So I have a weekly cooking column over at CriminalElement.com called Cooking The Books, where I find mysteries with recipes and cook from them. Aside from your expected culinary cozies, I’ve also worked from the Red Sparrow series (yes, the basis of of the movie starring Jennifer Lawrence) as well as a promotional cookbook tie-in to Louise Penny’s celebrated Inspector Gamache novels, The Nature Of The Feast. This is the first time I’ve been able to cook for work from an honest-to-God hardcover cookbook, however, and what a gorgeous way to start!
The author of this volume, Chelsea Monroe-Cassel, is also the creative force behind The Inn At The Crossroads, a site I’ve admired for years (tho I have yet to try out the recipe for lemon cakes that first brought me there.) When Titan Books offered me a chance to review this cookbook, I leapt at it because also, as you might already know, I’ve long been a fan of the ‘Verse.
And oh, what an utterly rewarding book this is! Aside from being a surprisingly solid cookbook, it’s a love letter to the Firefly fan, digging up recipes even obliquely mentioned in the series and film for our delectation. Bonus: each of the ones I’ve tried so far has been incredibly fuss-free. Ms Monroe-Cassel is not only talented at coming up with recipes based on dialog and the occasional scene alone, but also knows how to write each recipe in a way that is informative and concise, a boon to any cook.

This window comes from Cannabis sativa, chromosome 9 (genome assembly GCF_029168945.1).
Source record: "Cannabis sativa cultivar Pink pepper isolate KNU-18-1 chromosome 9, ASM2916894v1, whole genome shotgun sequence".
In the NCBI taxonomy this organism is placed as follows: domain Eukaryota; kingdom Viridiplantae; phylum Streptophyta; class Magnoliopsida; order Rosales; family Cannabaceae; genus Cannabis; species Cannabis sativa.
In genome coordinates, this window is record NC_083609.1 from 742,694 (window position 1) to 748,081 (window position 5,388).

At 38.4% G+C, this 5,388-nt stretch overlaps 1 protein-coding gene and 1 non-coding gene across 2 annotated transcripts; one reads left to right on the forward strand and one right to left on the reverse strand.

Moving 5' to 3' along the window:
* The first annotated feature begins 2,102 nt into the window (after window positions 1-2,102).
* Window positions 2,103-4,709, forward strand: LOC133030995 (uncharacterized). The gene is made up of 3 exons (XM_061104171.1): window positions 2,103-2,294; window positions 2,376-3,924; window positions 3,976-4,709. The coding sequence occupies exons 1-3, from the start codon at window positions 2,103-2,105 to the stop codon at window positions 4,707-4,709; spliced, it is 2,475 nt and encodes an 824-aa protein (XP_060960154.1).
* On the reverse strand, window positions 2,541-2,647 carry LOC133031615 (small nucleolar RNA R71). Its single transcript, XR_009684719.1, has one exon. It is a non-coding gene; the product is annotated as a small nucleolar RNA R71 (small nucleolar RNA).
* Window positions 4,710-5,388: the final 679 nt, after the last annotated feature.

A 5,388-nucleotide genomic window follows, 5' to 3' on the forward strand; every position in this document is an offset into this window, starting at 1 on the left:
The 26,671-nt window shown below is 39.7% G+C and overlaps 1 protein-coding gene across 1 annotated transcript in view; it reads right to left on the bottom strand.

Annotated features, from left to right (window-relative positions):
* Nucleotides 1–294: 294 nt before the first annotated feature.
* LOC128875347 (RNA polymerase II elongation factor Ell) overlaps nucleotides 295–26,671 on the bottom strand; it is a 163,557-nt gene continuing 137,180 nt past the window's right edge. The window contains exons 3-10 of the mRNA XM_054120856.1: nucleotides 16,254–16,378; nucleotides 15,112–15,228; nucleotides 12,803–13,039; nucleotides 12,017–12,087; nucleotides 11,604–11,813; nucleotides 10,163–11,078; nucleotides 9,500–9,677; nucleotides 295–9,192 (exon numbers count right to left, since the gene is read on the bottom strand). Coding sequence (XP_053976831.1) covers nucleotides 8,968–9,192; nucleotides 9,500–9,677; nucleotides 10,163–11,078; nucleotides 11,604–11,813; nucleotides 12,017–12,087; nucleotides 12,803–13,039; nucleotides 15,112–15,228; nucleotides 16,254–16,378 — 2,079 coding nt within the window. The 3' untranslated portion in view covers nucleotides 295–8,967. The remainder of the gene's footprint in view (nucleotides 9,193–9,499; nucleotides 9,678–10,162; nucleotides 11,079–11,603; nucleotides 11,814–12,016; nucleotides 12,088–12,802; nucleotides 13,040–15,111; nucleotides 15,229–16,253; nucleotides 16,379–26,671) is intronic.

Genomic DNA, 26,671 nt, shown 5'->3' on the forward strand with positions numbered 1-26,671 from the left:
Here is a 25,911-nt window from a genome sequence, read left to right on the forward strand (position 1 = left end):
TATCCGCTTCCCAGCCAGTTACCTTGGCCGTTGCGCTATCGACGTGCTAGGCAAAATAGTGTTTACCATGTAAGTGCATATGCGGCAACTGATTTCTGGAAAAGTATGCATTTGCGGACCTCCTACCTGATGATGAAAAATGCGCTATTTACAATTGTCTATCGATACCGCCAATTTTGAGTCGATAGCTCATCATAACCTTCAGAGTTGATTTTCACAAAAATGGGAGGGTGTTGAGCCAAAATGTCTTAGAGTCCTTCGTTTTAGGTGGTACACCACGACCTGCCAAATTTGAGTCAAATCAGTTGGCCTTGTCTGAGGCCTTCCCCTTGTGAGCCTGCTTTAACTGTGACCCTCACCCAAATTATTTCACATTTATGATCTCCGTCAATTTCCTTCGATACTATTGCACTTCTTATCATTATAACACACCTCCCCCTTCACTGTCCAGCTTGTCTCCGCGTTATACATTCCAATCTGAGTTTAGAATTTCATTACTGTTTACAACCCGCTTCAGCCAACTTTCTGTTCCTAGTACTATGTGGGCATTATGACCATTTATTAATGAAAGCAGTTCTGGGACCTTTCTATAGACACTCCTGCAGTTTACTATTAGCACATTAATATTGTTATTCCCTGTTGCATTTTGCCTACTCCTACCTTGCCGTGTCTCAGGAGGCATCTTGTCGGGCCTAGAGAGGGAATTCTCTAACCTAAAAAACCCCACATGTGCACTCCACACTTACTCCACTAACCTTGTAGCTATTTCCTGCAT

One such is the recipe for Five-Spice Mix, included in the section covering the Basics of cooking in the ‘Verse. In a future as heavily influenced by Earth-That-Was’ Chinese culture as by its Old West, this is an important seasoning used in a bunch of different dishes, including one we’ll try later on in this series of reviews. Oh yes, I’ll be reviewing this book over the course of four weeks, as we explore the different facets of cooking in this setting. So here, a (lightly edited for format) version of Ms Monroe-Cassel’s basic spice recipe:
2 tsp Sichuan or black peppercorns
5 star anise seeds
1/2 tsp ground cloves
1 tsp cinnamon
1 Tbsp fennel seeds
Toast the peppercorns in a hot skillet for 1-2 minutes, until aromatic. Put all ingredients in a spice grinder or coffee grinder and process to a fine powder. Keep fresh in an airtight container stored in a cool, dark place.
So I decided to use black pepper to spare the tastebuds of my lovely assistant Karin, who does not do well with spiciness and related mouthfeels, tho she’s generally okay with a bit of regular pepper. This worked out fine; less successful was my decision to use a plastic spice grinder that had previously housed sea salt. I wound up having to rectify that mistake with mortar and pestle, tho even then I don’t think I ground the star anise finely enough. The roughness of the end result does however add a dash of the provincial to an otherwise quite sophisticated blend. Karin pointed out that I could probably just have used store-bought but honestly, this tasted so much fresher. I’d highly recommend using a metal bladed grinder tho, for the rest of you trying this at home.
Next week, we’ll talk about the organization of the book, by which I mean I’ll continue to wax poetic over Ms Monroe-Cassel’s talents as a cookbook author, while considering a delicious beverage recipe. Do join me!